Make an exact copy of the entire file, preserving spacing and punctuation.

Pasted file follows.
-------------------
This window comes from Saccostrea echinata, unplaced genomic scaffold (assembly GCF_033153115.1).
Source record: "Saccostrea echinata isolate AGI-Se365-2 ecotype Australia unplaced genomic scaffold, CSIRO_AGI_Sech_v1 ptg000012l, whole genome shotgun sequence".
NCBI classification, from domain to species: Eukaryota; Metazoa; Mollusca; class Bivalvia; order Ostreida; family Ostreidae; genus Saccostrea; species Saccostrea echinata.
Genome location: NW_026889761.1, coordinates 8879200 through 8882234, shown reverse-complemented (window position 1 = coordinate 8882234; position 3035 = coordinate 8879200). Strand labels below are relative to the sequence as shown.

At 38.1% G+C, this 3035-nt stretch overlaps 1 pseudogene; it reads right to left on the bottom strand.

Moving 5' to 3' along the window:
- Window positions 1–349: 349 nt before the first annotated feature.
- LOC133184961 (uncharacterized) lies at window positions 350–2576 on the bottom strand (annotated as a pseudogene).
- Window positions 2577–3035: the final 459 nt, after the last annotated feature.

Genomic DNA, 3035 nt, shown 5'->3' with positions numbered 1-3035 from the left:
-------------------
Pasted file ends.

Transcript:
This window comes from Saccostrea echinata, unplaced genomic scaffold (assembly GCF_033153115.1).
Source record: "Saccostrea echinata isolate AGI-Se365-2 ecotype Australia unplaced genomic scaffold, CSIRO_AGI_Sech_v1 ptg000012l, whole genome shotgun sequence".
NCBI classification, from domain to species: Eukaryota; Metazoa; Mollusca; class Bivalvia; order Ostreida; family Ostreidae; genus Saccostrea; species Saccostrea echinata.
Genome location: NW_026889761.1, coordinates 8879200 through 8882234, shown reverse-complemented (window position 1 = coordinate 8882234; position 3035 = coordinate 8879200). Strand labels below are relative to the sequence as shown.

At 38.1% G+C, this 3035-nt stretch overlaps 1 pseudogene; it reads right to left on the bottom strand.

Moving 5' to 3' along the window:
- Window positions 1–349: 349 nt before the first annotated feature.
- LOC133184961 (uncharacterized) lies at window positions 350–2576 on the bottom strand (annotated as a pseudogene).
- Window positions 2577–3035: the final 459 nt, after the last annotated feature.

Genomic DNA, 3035 nt, shown 5'->3' with positions numbered 1-3035 from the left: